The Good Days and the Bad: What Makes the Difference With Alzheimer's Patients?
My father and I recently braced my father's brother and his wife about what to expect during their first visit with Mom in two years. We told them that she is really weak, often doesn't know who people are, and lives in her own alternate reality. After lunch, Dad escorted Uncle Bob and Aunt Betty to the nursing home. I decided not to go, having learned that too many people around tends to put Mom on "overload" and can cause an emotional outburst. So I headed home to wait for the group's return, anticipating that I was going to have to interpret some of Mom's behaviors for them.
About an hour later, Uncle Bob's vehicle pulled into the driveway and the trio emerged and headed towards my front door. Upon their entrance, I tried to gauge the reactions in their face; what I saw was a sense of disbelief. "How was she?" I asked. My dad's response: "She was great!" Turns out Mom recognized both Aunt Betty and Uncle Bob, and addressed them both by name. She even carried on a very coherent conversation. How could this be?
Flashback to about 1-1/2 years ago when my friends, Bob and Anna, first visited Mom when she was in the nursing home. Same thing happened - to the point that my friends seriously questioned whether Mom really needed to be in a secure unit (and based on Mom's performance that day, I agreed).
After Bob and Anna's visit, I shared what had happened with another friend, Pam, whose husband has a disease similar to early onset dementia. Pam said she had noticed the same thing happens with her husband.She described him like an athlete who tries to marshall his or her energy in order to have a "peak" performance when it most matters.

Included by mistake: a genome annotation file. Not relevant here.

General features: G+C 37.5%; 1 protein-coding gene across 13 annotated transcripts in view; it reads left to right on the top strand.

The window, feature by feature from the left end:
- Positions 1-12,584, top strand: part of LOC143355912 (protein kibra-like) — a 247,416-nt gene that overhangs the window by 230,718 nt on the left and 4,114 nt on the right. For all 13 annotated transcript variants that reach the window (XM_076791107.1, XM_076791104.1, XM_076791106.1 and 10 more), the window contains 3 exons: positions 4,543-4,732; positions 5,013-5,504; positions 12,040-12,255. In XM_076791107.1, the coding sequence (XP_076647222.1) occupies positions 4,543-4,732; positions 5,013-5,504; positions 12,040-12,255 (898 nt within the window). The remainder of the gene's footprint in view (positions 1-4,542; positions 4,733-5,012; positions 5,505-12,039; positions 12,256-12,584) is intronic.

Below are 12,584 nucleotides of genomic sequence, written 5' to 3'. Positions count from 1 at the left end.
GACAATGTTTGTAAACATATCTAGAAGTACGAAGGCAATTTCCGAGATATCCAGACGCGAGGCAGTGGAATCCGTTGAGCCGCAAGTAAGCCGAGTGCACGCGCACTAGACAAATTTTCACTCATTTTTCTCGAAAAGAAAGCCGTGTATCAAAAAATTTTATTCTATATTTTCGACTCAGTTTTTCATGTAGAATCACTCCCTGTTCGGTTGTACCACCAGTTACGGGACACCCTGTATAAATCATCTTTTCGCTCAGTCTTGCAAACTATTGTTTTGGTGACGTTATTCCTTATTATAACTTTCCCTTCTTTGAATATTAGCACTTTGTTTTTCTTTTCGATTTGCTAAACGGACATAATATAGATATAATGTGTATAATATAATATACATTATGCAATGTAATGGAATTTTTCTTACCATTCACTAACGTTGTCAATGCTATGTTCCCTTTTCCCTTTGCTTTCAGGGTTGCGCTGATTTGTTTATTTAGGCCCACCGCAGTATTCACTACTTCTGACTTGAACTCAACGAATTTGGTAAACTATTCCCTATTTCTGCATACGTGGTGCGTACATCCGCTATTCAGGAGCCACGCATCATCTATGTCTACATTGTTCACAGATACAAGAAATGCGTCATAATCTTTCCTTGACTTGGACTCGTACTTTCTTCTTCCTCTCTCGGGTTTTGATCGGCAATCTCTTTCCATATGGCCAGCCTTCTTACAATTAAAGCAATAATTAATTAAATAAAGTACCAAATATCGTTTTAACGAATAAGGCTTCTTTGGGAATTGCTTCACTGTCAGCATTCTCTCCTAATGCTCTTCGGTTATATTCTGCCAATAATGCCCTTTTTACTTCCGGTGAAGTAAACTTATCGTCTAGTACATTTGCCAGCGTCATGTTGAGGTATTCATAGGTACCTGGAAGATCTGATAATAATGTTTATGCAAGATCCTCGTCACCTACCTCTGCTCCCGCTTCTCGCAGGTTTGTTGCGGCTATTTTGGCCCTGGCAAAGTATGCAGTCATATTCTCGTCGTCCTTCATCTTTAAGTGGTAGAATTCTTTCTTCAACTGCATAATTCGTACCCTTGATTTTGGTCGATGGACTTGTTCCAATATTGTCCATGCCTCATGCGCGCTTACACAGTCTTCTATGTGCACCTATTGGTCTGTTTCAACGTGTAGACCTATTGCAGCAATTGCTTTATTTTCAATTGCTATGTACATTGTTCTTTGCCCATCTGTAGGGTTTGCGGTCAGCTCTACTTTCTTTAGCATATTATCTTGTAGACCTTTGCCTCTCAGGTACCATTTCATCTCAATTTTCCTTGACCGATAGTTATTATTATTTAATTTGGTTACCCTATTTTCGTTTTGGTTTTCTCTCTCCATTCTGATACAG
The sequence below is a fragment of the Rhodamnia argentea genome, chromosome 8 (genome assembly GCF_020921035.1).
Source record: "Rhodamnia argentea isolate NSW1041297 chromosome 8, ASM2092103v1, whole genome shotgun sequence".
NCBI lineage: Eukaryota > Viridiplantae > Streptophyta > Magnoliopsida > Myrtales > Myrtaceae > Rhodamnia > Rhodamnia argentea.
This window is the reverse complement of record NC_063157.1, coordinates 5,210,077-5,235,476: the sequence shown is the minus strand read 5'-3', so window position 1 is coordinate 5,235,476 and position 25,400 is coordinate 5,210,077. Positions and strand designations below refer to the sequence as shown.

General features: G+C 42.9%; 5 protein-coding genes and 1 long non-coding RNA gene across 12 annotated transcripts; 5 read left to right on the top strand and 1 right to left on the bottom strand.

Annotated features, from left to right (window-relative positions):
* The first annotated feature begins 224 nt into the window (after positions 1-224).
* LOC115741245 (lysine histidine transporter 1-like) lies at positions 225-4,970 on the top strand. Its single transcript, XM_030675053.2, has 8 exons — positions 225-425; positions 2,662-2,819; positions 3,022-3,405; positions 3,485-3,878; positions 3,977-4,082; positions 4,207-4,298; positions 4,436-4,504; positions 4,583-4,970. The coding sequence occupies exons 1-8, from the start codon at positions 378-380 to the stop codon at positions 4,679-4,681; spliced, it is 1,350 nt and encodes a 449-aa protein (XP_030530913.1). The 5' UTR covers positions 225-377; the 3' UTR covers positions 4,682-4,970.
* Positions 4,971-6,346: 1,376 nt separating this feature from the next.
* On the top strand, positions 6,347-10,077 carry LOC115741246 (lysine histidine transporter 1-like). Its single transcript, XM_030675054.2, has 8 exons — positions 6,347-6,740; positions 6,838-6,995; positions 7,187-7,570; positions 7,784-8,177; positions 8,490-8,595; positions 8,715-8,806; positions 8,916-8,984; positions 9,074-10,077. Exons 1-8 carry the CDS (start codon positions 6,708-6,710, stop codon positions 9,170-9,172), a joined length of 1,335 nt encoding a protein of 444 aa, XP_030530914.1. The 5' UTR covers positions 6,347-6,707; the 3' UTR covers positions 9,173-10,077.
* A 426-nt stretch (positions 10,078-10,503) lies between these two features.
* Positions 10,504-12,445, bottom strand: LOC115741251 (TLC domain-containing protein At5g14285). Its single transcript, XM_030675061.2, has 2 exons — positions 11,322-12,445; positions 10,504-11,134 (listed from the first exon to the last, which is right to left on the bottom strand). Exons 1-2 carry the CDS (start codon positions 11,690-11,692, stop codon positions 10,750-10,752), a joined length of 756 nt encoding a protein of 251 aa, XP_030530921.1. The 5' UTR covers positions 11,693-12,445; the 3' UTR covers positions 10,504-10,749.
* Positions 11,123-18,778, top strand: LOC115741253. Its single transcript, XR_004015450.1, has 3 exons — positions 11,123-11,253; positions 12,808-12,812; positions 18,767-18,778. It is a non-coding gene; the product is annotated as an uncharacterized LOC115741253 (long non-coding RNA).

So how could Mom know how to focus her energies? During the week prior to Bob and Anna's visit, I regulary told Mom about the upcoming visit. I also listed this event on the dry erase board in her room which, at that point, served as her daily compass. Mom's mental capacity was strong enough that she was able to focus her attention on being ready for their visit.
Mom's mental capacity had deteriorated by the time of Uncle Bob and Aunt Betty's visit. Yet, there was a similarity in that there was an early warning system. Dad had mentioned to Mom earlier in the week that they were coming. But probably more importantly, Dad called the nursing home on the morning of the visit to ask them to prepare Mom for special visitors. In addition to dressing Mom up for the visit, I'm sure the nursing home staff shared with Mom that she was going to have special visitors. That cued Mom into conserving her mental energy for the visit. And this factor, when combined with the fact that Mom has known Uncle Bob and Aunt Betty for over 50 years (so they are people who populate her long-term memory), Mom was able to be "on" for her visitors.
These events showed me yet again that it's difficult to predict how Alzheimer's affects loved ones on a daily basis. So what happens in the days following these "peak" performances? I'll write about that in my next sharepost. Stay tuned...